In contrast, bitcoin does not have an active trusted third party in charge of monetary policy. Monetary policy for bitcoin is deterministic: there is a gradual growth in the supply of bitcoins over time. Parties that contribute to managing the administration – called ‘bitcoin miners’ – are more or less randomly compensated by newly generated bitcoins. 

However, this growth declines exponentially at almost perfectly predictable and non-discretionary events called halvings when the rate at which bitcoins are generated as compensation for the administrators is halved. The next one is expected on 19 April.

The implications of the deterministic monetary policy of bitcoin are profound and give rise to the highly volatile nature of bitcoin prices. Since no one has discretionary power to change the supply of bitcoin in response to demand fluctuations, prices adjust to make sure that demand and supply are balanced. 

A blockchain is an administrative system that uses a combination of cryptography and decentralization to create a database that is immutable

Efficient markets and price formation

In well-functioning and efficient securities markets, the price of a security is equal to the sum of expected future cash flows resulting from it with a correction factor – a discount rate – applied that depends on the riskiness of cashflows. As a result, securities prices in an efficient market should only change if there are changes in expectations of future cash flows or the discount rate. As an example, the price of a stock in an efficient market would increase if expected dividends – these are the cash flows for stocks – increase, or if the discount rate decreases.

Legally, bitcoin is not a security, but in practice for many people, it is. And although bitcoin does not pay any cash flows, neither dividends nor interest, many people expect to be able to buy real or virtual goods or services with it at some point, which will provide them with something equivalent to a cashflow, just as you would save cash to purchase goods or services.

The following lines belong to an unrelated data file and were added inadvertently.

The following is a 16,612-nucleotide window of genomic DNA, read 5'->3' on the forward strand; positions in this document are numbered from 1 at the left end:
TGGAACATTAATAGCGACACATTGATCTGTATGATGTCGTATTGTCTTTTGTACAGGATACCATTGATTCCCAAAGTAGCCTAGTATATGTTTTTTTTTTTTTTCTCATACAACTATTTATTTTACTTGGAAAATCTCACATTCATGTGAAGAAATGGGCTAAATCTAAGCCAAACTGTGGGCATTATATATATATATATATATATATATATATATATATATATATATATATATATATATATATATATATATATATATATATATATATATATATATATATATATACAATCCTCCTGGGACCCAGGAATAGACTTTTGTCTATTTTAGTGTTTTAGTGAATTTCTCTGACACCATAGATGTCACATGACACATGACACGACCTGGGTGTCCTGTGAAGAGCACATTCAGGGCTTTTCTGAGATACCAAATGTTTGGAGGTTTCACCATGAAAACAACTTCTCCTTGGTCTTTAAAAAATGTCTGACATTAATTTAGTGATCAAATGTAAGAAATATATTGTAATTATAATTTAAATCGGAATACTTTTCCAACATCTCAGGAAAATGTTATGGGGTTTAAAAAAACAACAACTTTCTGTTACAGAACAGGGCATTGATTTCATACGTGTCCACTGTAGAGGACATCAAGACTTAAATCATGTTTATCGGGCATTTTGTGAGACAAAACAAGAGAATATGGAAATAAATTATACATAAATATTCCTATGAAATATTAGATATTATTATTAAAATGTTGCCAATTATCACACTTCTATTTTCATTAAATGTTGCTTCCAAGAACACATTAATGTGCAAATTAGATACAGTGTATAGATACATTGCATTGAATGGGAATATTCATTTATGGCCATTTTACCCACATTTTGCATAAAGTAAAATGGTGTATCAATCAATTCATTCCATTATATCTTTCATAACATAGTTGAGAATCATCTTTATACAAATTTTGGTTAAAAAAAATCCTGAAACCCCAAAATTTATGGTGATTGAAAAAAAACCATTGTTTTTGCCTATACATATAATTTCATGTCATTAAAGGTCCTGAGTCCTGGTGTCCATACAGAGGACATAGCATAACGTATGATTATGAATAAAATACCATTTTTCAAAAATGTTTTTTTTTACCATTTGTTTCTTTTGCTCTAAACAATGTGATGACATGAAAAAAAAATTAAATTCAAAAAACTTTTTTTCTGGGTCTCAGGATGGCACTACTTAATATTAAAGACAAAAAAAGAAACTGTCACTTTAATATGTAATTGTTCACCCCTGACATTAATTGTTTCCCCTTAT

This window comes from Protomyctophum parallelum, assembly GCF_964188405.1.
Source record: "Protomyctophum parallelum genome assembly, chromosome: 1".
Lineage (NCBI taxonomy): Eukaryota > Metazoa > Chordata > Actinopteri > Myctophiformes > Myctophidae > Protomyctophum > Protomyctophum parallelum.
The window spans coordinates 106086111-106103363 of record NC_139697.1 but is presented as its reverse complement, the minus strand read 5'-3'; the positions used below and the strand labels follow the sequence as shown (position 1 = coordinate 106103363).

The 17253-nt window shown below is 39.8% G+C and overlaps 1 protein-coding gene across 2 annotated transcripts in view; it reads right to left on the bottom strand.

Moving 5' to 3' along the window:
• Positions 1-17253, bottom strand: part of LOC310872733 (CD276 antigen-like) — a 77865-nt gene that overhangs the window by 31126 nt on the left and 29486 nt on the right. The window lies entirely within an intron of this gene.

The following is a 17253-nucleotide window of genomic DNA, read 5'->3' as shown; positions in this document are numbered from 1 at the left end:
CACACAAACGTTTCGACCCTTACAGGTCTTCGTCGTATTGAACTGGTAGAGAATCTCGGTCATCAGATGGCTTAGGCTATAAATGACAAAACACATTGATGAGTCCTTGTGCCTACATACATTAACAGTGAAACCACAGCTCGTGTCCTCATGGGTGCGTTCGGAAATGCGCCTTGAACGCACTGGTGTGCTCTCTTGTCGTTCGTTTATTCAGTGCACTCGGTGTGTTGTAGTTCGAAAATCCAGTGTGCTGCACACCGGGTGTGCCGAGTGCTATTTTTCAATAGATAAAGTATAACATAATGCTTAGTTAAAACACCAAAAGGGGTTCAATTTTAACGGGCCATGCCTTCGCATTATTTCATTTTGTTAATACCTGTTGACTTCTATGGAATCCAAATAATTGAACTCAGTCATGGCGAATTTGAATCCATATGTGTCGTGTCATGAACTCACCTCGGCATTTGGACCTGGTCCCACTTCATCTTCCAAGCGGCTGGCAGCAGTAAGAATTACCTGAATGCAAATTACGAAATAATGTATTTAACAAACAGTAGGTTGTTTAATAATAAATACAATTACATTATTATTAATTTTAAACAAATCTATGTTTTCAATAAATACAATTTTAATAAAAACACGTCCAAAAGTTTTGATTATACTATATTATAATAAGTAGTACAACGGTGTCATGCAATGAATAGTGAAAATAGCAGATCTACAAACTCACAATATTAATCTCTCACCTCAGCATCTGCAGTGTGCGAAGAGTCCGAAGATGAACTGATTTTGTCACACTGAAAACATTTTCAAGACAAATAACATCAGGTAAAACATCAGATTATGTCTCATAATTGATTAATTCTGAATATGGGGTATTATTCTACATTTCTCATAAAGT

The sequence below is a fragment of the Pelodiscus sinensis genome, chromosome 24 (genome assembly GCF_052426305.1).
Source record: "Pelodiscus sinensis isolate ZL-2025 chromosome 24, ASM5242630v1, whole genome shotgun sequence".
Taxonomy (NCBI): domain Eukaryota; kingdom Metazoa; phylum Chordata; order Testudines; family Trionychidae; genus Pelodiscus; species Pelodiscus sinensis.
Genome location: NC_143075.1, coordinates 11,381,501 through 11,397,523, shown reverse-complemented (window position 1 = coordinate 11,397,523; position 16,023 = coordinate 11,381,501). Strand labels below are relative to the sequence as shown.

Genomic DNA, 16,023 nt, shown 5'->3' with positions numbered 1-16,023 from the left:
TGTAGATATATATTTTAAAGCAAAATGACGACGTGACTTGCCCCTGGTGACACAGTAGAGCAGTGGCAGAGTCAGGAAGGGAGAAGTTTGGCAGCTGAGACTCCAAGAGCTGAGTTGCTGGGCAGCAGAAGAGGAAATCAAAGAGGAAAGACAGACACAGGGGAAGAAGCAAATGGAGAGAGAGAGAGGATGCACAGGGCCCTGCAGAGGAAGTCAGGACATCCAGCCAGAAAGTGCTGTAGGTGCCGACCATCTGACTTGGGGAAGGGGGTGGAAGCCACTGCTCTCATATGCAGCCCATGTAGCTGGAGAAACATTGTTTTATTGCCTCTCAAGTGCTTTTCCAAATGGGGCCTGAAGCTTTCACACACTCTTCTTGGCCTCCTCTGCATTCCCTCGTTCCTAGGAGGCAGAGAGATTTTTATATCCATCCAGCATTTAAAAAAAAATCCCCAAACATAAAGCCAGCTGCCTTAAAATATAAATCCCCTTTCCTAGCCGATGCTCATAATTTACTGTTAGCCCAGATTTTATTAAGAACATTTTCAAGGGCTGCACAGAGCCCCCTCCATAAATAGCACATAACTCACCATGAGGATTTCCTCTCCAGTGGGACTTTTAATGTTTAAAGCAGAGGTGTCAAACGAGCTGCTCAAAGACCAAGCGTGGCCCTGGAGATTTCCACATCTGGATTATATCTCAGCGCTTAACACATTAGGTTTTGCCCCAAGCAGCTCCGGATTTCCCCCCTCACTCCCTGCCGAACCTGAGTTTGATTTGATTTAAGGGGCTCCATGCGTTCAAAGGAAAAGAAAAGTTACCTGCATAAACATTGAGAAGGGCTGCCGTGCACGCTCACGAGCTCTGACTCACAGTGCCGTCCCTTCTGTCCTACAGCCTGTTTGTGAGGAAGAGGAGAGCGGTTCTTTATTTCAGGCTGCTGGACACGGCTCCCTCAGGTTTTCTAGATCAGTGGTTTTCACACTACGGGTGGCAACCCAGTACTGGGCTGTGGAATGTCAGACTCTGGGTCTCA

Bitcoin prices and halvings

So, given the pre-programmed nature of bitcoin halvings is it likely that the prospect of bitcoin halvings in an efficient market cause the price of bitcoin to run up as the halving gets closer? 

Most likely not, because halvings are fully predictable so there is no new information coming to the market. Therefore, expected cash flows (or expected cash flow savings) are unaffected. The effect of the halvings on expected cash flows should already be in the price. 

It is also difficult to think of reasons why the halvings would reduce risk in bitcoin returns and therefore justify a smaller discount rate. 

So, having excluded rational explanations, what could be behind these bitcoin rumours then? 

They could just be rumours without any substance. Alternatively, it could be that the bitcoin market is inefficient after all. This would imply that people in this market are irrational, and particularly so around halvings. It would also imply that this irrationality manifests itself in a coordinated fashion (as otherwise the effect would average out). Finally, it implies that there is insufficient capital available to trade against this irrationality to correct the mispricing. If so, bitcoin was either undervalued before, or its price will, in the longer term, drop again as the irrationality around the halving slowly reverts. Let’s see what happens.

prof.dr. D.G.J. (Dion) Bongaerts
Professor of Financial Technology and Data Analytics
Rotterdam School of Management (RSM)
Erasmus University Rotterdam
Dion Bongaerts